As students in veterinary and medical school, we were struck by how differently we treated the same diseases in animals and humans. For example, humans were given penicillin for infections but guinea pigs were not.
Some medications that caused birth defects in humans could be given to animals with impunity and vice-versa.
Some cancers that kill Americans every day are harmless in dogs. In light of these and other differences between humans and animals, we began to question how animal experimentation could ever hope to cure human disease.
We became alarmed when we realized that slight differences between animals and humans in anatomy, biochemistry, and physiology made it dangerous and cavalier to apply to humans the results of experiments on animals. The money wasted on animal experimentation dismayed us.
Dismay turned to horror as we learned that wasted money was the lesser transgression; humans were actually being harmed when their physicians tried to apply to their patients what they had learned in animal labs.
Our awareness of the failure of the animal models increased as we taught in two medical schools and one veterinary school.
Penicillin, cyclosporin, heart valve replacements, the statins, antidepressant medications and many others were delayed because of misleading test results in animals. Humans died as a result of these delays.
Vaccines and drugs such as fen-phen and Rezulin, that tested safe in animals killed humans, while smoking, environmental poisons such as asbestos and glass fibers, and high cholesterol were advertised to be safe in humans based on tests in animals.
Any physician will tell you that animals are not furry-looking people when it comes to disease and treatment.
The first successful kidney transplant was performed on a human in 1954; a rat underwent a successful kidney transplant five years later.
Knockout mice that have had their genome changed to become more human-like have also been failures. Changing one or two genes out of thirty thousand will not make a human out of a mouse.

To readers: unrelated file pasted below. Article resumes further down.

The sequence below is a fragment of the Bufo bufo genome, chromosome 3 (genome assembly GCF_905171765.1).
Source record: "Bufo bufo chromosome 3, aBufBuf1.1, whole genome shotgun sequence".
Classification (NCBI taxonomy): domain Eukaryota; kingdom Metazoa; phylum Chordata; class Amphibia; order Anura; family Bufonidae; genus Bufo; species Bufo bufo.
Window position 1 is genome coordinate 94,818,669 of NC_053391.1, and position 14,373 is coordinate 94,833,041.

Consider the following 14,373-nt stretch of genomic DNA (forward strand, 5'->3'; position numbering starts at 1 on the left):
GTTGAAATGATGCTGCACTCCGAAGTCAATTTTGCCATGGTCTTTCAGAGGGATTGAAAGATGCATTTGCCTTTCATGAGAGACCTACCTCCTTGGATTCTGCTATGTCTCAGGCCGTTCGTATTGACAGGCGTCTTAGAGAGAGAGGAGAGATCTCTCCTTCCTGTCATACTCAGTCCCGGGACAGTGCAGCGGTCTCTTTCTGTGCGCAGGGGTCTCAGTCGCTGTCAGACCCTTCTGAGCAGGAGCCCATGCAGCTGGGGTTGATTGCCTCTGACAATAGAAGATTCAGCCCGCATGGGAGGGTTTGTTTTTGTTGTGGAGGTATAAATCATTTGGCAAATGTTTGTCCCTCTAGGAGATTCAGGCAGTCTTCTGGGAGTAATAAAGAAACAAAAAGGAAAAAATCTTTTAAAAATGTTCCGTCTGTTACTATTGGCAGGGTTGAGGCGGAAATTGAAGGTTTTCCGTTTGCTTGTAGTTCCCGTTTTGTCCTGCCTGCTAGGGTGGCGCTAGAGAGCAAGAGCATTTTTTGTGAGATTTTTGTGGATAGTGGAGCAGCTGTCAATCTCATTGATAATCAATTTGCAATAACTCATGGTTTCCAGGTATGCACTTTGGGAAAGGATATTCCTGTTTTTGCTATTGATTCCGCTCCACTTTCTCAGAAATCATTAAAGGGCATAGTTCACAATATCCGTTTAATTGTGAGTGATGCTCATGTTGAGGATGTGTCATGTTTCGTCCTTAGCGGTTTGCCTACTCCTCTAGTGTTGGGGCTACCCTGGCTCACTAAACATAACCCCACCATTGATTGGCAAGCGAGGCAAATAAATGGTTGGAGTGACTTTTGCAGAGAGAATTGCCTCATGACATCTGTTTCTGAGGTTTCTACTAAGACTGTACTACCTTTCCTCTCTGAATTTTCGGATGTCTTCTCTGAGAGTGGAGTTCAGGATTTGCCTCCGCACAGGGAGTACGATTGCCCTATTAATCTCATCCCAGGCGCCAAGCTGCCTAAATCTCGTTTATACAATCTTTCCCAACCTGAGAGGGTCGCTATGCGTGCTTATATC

While mouse marketers and many others herald the genetically modified mouse as a breakthrough for medical research and hence those suffering from disease, in fact it is a boon only to their bottom line.
The benefits of genetically modified mice sound enticing but the actual benefits have been nonexistent.
The cystic fibrosis mouse has been disappointing as it fails to mimic the human version of the disease and among the first group of human epilepsy genes to be described (based on the study of humans), there was not one gene that had been described in animals.
Transgenic animals have failed as models for human diseases for many reasons but mainly because transgenic animals, apart from the gene in question, still have genes, organs, and systems that influence the rest of the organism thus extrapolation of what was learned from the animal model to humans is usually wrong.
This should not be surprising.
A recent study published in Science revealed that one strain of mice could have a gene removed without obvious adverse effects while another strain would die without the gene.
If one strain of mice cannot predict what will happen to another if a gene is removed we obviously cannot use them to predict what will happen in humans.
At best, animal models using genetically modified mice have been merely demonstrative and more frequently misleading and dangerous as is evident from watching the constant parade of breakthroughs from these mice that make the news everyday but that never seem to actually work in humans.